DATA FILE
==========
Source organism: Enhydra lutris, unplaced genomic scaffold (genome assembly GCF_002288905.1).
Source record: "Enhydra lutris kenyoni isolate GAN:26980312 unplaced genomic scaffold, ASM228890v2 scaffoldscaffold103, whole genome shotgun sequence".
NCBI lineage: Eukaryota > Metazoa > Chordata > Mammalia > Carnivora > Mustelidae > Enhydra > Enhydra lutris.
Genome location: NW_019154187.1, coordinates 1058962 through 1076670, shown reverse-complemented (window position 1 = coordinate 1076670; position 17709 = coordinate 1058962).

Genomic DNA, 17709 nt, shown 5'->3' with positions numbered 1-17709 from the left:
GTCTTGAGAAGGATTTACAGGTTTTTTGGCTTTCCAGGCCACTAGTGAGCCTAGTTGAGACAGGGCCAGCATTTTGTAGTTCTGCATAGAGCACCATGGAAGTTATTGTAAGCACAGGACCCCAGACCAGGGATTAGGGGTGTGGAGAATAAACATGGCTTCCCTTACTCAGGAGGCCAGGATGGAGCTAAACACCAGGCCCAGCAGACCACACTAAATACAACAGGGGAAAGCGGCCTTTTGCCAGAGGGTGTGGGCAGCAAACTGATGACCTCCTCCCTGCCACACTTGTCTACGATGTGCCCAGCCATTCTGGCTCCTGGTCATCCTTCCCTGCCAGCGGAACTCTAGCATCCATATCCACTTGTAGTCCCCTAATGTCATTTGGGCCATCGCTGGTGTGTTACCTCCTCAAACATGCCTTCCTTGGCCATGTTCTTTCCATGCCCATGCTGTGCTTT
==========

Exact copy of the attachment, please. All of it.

Source organism: Enhydra lutris, unplaced genomic scaffold (genome assembly GCF_002288905.1).
Source record: "Enhydra lutris kenyoni isolate GAN:26980312 unplaced genomic scaffold, ASM228890v2 scaffoldscaffold103, whole genome shotgun sequence".
NCBI lineage: Eukaryota > Metazoa > Chordata > Mammalia > Carnivora > Mustelidae > Enhydra > Enhydra lutris.
Genome location: NW_019154187.1, coordinates 1058962 through 1076670, shown reverse-complemented (window position 1 = coordinate 1076670; position 17709 = coordinate 1058962).

Genomic DNA, 17709 nt, shown 5'->3' with positions numbered 1-17709 from the left:
GTCTTGAGAAGGATTTACAGGTTTTTTGGCTTTCCAGGCCACTAGTGAGCCTAGTTGAGACAGGGCCAGCATTTTGTAGTTCTGCATAGAGCACCATGGAAGTTATTGTAAGCACAGGACCCCAGACCAGGGATTAGGGGTGTGGAGAATAAACATGGCTTCCCTTACTCAGGAGGCCAGGATGGAGCTAAACACCAGGCCCAGCAGACCACACTAAATACAACAGGGGAAAGCGGCCTTTTGCCAGAGGGTGTGGGCAGCAAACTGATGACCTCCTCCCTGCCACACTTGTCTACGATGTGCCCAGCCATTCTGGCTCCTGGTCATCCTTCCCTGCCAGCGGAACTCTAGCATCCATATCCACTTGTAGTCCCCTAATGTCATTTGGGCCATCGCTGGTGTGTTACCTCCTCAAACATGCCTTCCTTGGCCATGTTCTTTCCATGCCCATGCTGTGCTTT